In life, there is a balance of chaos and stasis. If one side starts to overpower the other, the system becomes out of sync and bad things happen. To quote my philosophical brother, “Look at the ecosystem. [It seems to be] total chaos. Jaguars eating chimps but take one piece out and it falls apart because there was order there. Everything relied on everything else to form a perfect balance of chaos and order.” He makes a good point. This is a brilliant example of what seems to be total chaos but really isn’t. Total chaos is uncontrollable. I would consider his analogy controlled chaos. I know that may not makes sense right now, because the definition of chaos is literally “a state in which behavior and events are not controlled by anything” but bear with me.
When it comes to dealing with a violent encounter, a degree of chaos and stasis are both needed. A huge percentage of violence comes with directions. For example, in a bar, someone who is looking to monkey dance might come up to you and say, “get out of my chair” or a robber will demand your wallet then threaten you with violence if you don’t immediately give it up. In these times, stasis is usually the best option, and by stasis, I mean do what you’re told to. In most cases, this will end the encounter without violence. On the other hand, chaos is needed when that robber, who you just gave your wallet to, demands you get into a vehicle with him (NEVER under any circumstance go with an attacker to a different location. The outcome will most definitely be death and probably not a quick one).
Chaos is an aspect of violence. As Rory Miller states in his book Facing Violence, “A poor fighter tries to ignore the forces and the chaos. A good fighter tries to minimize the effects of force vectors and chaos, to fight his own plan. A superior fighter uses the things he can’t control to increase his own effective speed and power.” This simply means that ignoring or fighting chaos will not help you but minimizing and using the effects of the chaos can help you. This is what I mean by controlled chaos.
When we are attacked, we are reactive and basically have little control over what is happening. We are left with two options for a chance to gain control: wait and hope for the attacker to leave an opening so that we can take advantage of it or we make one. Using the effects of chaos is similar. When using the effects of chaos, you are essentially creating an opportunity for yourself, for an opportunity to make a move, take a better position, escape or any number of options (the choice is yours). For example, if you are in a guillotine choke and the blood supply is being cut off from your brain. You have, at most, ten seconds before you are unconscious. This would be the ideal time to create an opportunity for an opportunity by increasing the amount of chaos in this encounter. When it comes to creating controlled chaos, your options are endless based on your surroundings. If you’re near a busy road, you can throw yourself and the attacker into traffic or if you are attacked in stairway, down the stairs or push through a wall. These are just a few methods of creating controlled chaos. In a nut shell, use your environment to create more variables that the attacker will have to adjust to.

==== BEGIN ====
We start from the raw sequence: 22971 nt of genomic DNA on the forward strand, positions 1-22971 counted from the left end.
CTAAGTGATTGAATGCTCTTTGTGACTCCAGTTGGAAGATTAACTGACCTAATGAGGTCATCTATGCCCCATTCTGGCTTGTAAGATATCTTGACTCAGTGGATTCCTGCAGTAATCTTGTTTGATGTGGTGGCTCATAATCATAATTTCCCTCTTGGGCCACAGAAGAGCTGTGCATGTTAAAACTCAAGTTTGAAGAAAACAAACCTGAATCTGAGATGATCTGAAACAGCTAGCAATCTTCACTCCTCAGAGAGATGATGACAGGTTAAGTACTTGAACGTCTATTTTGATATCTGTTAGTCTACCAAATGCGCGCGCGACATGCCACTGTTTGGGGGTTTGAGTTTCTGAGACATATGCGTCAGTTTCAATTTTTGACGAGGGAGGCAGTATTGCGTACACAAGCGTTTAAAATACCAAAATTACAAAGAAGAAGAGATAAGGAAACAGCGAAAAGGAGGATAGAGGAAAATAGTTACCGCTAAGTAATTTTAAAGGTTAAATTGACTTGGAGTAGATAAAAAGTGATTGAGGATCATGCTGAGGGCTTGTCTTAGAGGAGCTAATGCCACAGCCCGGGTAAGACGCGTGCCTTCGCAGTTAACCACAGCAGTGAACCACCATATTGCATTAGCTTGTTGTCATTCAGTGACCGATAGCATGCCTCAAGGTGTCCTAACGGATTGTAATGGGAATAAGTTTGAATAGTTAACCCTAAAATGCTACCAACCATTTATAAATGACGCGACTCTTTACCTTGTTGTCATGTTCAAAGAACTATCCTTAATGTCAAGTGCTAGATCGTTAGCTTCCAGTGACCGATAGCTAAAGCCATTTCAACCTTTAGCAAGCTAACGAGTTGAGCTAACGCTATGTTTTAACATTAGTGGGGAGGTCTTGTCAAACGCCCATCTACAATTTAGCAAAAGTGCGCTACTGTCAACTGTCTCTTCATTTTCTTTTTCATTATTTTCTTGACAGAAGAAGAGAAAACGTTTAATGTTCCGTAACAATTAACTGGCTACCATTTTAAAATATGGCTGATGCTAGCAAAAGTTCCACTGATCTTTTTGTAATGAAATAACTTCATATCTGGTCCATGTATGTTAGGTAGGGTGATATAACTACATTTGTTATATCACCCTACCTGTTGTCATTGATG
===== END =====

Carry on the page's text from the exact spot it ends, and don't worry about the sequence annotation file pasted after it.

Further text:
Be advised, if you create this controlled chaos there may be a few outcome(s): 1) you get injured or die 2) the attacker gets injured or dies 3) you both get injured or die. It is an unknown, but you have the advantage since you know that the chaos is coming and the threat will need to adjust or adapt to the sudden increase in chaos. Creating more chaos in this situation isn’t as treacherous as you might think. Like I just mentioned, you know what was coming and the attacker should be surprised. This sudden chaos can cause great bodily harm to your attacker, force a freeze, create fear, or force the attacker to simply give up to avoid further injury. However, if you are on the other end of this spectrum it would be in your best interest to minimize the chaos as best as possible.
All in all, if you find yourself in a losing situation, you really have two options: do nothing and at a minimum receive great bodily harm, or increase the chaos. You may be injured sure, but being injured is better than being killed when, where, and how your attacker chooses. Simply put, “When winning, minimize chaos; when losing, increase chaos.”
1 “Chaos.” Merriam-Webster.com. Merriam-Webster, n.d. Web. 5 May 2014. <http://www.merriam-webster.com/dictionary/chaos>.
2 Marc Macyoung No Nonsense Self Defense. <http://www.nononsenseselfdefense.com/preattack.html>
3 Rory Miller Facing Violence ( Wolfeboro, N.H.: YMAA Pub 2011), 116
4 Rory Miller Facing Violence ( Wolfeboro, N.H.: YMAA Pub 2011), 153
5 Rory Miller Facing Violence ( Wolfeboro, N.H.: YMAA Pub 2011), 152